NCPA - National Center for Policy Analysis

Anti-Obesity Act is Full of Fat

May 13, 2004

Move over Adkins diet -- House representatives Don Young (R-Alaska) and George Miller (D-Calif.) have proposed the Get Outdoors Act of 2004 in order to address the growing problem of obesity in the United States. The Act, however, is nothing more than repackaging of previous legislation designed to take land from private ownership and create more spending projects, says the Heritage Foundation.

According to Heritage, the Get Outdoors Act of 2004 essentially would:

  • Provide a "conservation" trust fund allowing state governments to purchase undeveloped land for hiking trails, bike paths and recreational facilities.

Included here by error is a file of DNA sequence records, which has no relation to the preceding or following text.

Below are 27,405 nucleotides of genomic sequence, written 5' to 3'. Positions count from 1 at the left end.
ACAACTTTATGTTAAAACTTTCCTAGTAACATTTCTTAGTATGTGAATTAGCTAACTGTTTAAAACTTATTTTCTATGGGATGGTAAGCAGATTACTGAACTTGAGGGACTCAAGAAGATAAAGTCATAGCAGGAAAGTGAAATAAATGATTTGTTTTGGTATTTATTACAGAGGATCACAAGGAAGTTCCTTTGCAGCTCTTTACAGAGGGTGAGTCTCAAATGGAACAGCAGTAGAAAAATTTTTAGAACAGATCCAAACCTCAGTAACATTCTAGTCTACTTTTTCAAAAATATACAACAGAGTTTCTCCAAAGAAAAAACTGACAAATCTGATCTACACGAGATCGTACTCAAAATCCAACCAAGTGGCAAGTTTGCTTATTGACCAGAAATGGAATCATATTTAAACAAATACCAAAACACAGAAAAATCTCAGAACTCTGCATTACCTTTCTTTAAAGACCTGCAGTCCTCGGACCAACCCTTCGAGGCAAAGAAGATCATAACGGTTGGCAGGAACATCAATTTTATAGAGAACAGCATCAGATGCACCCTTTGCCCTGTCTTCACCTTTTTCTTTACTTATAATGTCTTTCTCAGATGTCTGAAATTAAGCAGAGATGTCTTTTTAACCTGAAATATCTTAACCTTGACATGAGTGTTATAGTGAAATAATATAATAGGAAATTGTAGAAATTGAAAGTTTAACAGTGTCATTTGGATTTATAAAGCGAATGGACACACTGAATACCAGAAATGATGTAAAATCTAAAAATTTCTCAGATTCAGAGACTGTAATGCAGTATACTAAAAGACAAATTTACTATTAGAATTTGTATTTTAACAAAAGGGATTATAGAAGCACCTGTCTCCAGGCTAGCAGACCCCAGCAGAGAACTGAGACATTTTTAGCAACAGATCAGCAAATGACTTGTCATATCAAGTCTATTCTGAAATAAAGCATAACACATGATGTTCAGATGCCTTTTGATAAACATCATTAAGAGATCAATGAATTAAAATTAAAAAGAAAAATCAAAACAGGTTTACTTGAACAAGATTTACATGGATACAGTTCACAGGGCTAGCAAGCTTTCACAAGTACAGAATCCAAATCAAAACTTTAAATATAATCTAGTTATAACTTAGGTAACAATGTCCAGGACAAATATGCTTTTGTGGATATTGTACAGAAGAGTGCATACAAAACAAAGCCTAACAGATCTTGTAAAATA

• Add $3.125 billion to the annual federal budget through a mandatory spending program -- proponents claim that some funding will come from offshore drilling tax dollars which were originally intended for areas that bore the cost of offshore drilling.
  • Enable the federal government to grab more private land, although the government has enough trouble maintaining the 25 percent of land it already owns, and evidence shows that private land is better preserved than public land.

Indeed, the Act would give property owners less clout by giving more power and influence over private lands to the federal government.

The Get Outdoors Act of 2004 is similar to the earlier proposed Conservation and Reinvestment Act (CARA) in 1999. The only difference, according to Heritage, is that the legislation is packaged as an exercise measure.

Source: Erin Hymel, Keith Miller, Alison Fraser, "The April Fools Diet: How Government Pork Fights American Obesity," Heritage Foundation, Webmemo #500, May 7, 2004.


Browse more articles on Environment Issues